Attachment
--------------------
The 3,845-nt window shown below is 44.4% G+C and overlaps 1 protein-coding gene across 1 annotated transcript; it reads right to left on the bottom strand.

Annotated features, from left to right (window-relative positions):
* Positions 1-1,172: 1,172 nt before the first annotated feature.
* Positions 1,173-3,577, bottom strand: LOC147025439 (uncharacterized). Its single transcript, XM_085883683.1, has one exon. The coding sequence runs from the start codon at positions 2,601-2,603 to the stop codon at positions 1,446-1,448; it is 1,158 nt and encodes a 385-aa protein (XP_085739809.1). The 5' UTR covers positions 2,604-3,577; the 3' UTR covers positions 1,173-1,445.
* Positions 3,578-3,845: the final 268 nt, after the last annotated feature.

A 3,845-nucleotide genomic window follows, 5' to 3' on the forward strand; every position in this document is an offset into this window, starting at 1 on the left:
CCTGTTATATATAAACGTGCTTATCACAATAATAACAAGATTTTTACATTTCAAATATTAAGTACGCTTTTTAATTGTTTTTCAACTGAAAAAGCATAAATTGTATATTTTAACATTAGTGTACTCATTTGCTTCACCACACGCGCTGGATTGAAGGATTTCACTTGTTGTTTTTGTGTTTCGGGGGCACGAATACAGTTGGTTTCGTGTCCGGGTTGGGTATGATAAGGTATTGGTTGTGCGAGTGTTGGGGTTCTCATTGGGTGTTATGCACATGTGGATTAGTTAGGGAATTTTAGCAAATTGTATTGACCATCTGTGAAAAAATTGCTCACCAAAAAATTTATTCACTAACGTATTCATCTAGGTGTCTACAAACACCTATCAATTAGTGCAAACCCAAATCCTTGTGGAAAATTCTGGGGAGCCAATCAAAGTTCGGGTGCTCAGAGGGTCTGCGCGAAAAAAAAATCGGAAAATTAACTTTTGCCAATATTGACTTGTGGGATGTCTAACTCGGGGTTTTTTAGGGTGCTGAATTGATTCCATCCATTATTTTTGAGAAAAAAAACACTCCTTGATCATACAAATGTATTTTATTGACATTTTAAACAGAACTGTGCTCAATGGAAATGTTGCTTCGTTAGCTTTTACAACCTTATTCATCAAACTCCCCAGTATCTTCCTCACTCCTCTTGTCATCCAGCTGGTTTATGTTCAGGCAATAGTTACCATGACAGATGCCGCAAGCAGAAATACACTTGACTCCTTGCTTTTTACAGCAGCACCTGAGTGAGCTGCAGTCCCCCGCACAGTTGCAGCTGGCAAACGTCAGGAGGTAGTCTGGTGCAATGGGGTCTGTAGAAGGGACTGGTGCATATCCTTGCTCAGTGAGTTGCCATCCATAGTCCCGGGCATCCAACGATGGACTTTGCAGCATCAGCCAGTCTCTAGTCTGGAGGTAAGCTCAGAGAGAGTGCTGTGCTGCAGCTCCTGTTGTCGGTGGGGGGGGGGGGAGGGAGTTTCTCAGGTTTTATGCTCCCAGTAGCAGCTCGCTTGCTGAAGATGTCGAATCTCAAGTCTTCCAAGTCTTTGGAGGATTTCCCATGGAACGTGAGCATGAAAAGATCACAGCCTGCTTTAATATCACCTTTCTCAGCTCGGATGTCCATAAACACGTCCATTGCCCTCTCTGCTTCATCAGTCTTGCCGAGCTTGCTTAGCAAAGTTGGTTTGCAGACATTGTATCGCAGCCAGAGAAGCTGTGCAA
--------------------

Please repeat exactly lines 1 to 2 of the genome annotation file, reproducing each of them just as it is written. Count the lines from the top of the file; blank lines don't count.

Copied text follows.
The 3,845-nt window shown below is 44.4% G+C and overlaps 1 protein-coding gene across 1 annotated transcript; it reads right to left on the bottom strand.

Annotated features, from left to right (window-relative positions):